We all know content management systems (CMS) can be beneficial for most websites. However, they do come with five hidden costs.
Many think of a content management system as a magic bullet that solves all of their content woes. Unfortunately the cost of a CMS is greater than its price tag. Before making a decision about whether to adopt a CMS, or indeed which CMS to choose, you first need to be aware of the hidden costs. These include:
- The cost of training
- The cost to quality
- The cost to functionality
- The cost of redundancy and flexibility
- The cost of commitment
It is important that you understand the impact of each beginning with the cost of training.
The cost of training
Probably the most obvious hidden cost is that of training. No matter how well designed the application or how good the documentation, some level of training is normally required. In my experience training is particularly important with free open source systems. These tend to have less documentation and the interface is often designed by programmers rather than user experience experts. The result is a great learning curve.
The more content production is delegated, the more people it is necessary to train. Whether this is done through onsite training or video tutorials it is still a considerable cost.
Although training maybe an obvious expense it is not without surprises. Organisations often fail to consider that training has an ongoing cost. The more people using a system the higher the likelihood somebody will need to be replaced. This carries with it a cost in both time and money.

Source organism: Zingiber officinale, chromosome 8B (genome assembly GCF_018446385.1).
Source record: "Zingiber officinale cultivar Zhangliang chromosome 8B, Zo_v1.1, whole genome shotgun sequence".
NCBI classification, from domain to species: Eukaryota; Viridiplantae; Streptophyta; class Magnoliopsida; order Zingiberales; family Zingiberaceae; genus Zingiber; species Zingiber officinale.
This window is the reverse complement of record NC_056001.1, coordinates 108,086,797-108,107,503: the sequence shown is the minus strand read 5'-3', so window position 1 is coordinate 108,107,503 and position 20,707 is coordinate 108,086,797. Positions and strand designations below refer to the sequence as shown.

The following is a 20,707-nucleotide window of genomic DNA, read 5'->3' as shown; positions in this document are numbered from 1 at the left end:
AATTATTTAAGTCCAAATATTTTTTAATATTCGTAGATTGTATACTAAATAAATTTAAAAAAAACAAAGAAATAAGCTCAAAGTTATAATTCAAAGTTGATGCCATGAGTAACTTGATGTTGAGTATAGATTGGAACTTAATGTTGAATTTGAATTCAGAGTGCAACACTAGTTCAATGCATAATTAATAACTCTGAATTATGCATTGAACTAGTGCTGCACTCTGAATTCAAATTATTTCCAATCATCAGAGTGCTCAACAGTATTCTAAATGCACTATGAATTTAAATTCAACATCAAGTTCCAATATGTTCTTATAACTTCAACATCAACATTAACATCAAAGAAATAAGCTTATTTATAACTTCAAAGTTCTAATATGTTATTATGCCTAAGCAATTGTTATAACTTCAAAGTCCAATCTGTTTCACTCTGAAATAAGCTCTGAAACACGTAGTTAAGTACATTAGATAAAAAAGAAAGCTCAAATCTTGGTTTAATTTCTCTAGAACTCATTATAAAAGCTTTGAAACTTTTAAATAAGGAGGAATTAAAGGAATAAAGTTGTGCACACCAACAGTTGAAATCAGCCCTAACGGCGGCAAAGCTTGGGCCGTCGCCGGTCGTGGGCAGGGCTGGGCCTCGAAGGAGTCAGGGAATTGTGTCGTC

This ongoing cost is not limited to training new CMS users. Existing content provider also require refresher courses if they are not using the CMS regularly. I have often provided training for an organisation only to receive a call six months later because people have forgotten how to login. This is because they used the system so infrequently.
Unfortunately the price of having a lot of people editing your site is the cost of increased training. However, that is not the only cost that grows with numbers. So does the cost to quality.
The cost to quality
In some ways, what a CMS gives with one hand it takes away with the other. Quality and control are classic examples of this. Enterprise level content management systems have complex workflow tools that prevent new content from going live until it has been checked and double checked. This is designed specifically to ensure the quality of content being posted online.
The problem with this is two fold. First, this kind of functionality is only normally found in more expensive systems. Second, few organisations implement this kind of quality control because it creates a bottleneck in the approval process. This bottleneck is precisely the kind of problem a CMS was supposed to solve.
I think this highlights a substantial problem with content management systems. They are often implemented in the hope they will solve what is an organizational rather than technical problem. Unfortunately technology cannot solve everything.
At one extreme you can open up your CMS to allow anybody to post to your site. This will lead to a decline in the quality of your content. On the other you can limit access and create a bottleneck where only one or two individuals can make content live. The technology can offer you lots of options along that sliding scale. What you need to do is find a happy medium.